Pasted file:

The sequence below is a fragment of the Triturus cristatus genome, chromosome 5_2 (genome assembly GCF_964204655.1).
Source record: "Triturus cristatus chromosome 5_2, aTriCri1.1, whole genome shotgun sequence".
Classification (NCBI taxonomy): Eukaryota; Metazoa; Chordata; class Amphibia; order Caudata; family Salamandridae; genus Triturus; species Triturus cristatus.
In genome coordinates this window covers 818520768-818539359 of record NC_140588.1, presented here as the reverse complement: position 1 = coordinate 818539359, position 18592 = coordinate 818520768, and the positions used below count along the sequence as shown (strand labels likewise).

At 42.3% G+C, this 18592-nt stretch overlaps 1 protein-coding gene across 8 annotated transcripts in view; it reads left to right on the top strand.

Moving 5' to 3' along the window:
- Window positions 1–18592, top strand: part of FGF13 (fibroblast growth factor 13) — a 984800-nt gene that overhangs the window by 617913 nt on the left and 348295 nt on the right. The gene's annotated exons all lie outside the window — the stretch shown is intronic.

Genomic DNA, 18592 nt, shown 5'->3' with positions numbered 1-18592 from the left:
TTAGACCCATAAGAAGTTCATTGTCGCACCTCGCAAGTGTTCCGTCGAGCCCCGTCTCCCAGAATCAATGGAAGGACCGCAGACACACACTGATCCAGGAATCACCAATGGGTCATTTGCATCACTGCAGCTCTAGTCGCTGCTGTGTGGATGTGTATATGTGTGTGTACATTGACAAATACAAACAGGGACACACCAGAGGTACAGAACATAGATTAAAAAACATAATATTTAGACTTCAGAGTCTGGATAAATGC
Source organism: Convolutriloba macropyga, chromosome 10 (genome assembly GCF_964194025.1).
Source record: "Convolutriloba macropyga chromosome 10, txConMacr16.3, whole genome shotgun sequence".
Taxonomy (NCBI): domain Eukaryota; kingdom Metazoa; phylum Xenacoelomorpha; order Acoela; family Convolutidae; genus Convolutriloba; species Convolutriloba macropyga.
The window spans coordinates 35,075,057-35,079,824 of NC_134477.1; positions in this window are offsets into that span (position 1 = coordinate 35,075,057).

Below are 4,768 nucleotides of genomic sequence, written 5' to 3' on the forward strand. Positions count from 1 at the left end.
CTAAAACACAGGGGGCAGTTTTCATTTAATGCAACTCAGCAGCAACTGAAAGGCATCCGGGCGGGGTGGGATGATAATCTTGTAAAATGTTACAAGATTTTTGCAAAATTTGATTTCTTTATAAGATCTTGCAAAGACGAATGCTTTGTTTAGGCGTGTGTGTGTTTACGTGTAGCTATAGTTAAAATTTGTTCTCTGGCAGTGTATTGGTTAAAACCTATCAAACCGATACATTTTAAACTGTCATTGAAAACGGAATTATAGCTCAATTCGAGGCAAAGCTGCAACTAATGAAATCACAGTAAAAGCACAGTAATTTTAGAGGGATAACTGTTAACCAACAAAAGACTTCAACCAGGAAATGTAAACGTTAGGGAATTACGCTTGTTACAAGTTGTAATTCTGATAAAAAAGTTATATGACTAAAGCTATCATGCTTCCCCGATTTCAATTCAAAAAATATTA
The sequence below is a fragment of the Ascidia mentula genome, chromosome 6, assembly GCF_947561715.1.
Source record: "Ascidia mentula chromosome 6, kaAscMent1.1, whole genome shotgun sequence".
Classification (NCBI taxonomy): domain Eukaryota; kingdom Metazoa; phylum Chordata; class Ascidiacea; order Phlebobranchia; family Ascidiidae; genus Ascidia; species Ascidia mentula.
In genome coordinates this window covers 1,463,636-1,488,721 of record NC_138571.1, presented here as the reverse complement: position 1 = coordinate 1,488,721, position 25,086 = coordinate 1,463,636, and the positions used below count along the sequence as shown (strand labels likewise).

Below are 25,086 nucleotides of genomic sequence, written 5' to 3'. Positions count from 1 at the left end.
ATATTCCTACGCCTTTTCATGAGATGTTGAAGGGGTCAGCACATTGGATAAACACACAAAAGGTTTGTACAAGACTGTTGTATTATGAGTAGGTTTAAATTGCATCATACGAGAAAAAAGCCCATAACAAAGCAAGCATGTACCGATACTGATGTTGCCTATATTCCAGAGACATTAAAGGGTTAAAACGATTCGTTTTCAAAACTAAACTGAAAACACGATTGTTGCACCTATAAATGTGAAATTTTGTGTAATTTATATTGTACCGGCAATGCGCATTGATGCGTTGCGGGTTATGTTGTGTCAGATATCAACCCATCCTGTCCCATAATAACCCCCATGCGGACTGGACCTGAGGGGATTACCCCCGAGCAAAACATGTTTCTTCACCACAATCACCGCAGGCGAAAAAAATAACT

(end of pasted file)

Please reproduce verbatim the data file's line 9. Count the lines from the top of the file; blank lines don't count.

TTAGACCCATAAGAAGTTCATTGTCGCACCTCGCAAGTGTTCCGTCGAGCCCCGTCTCCCAGAATCAATGGAAGGACCGCAGACACACACTGATCCAGGAATCACCAATGGGTCATTTGCATCACTGCAGCTCTAGTCGCTGCTGTGTGGATGTGTATATGTGTGTGTACATTGACAAATACAAACAGGGACACACCAGAGGTACAGAACATAGATTAAAAAACATAATATTTAGACTTCAGAGTCTGGATAAATGC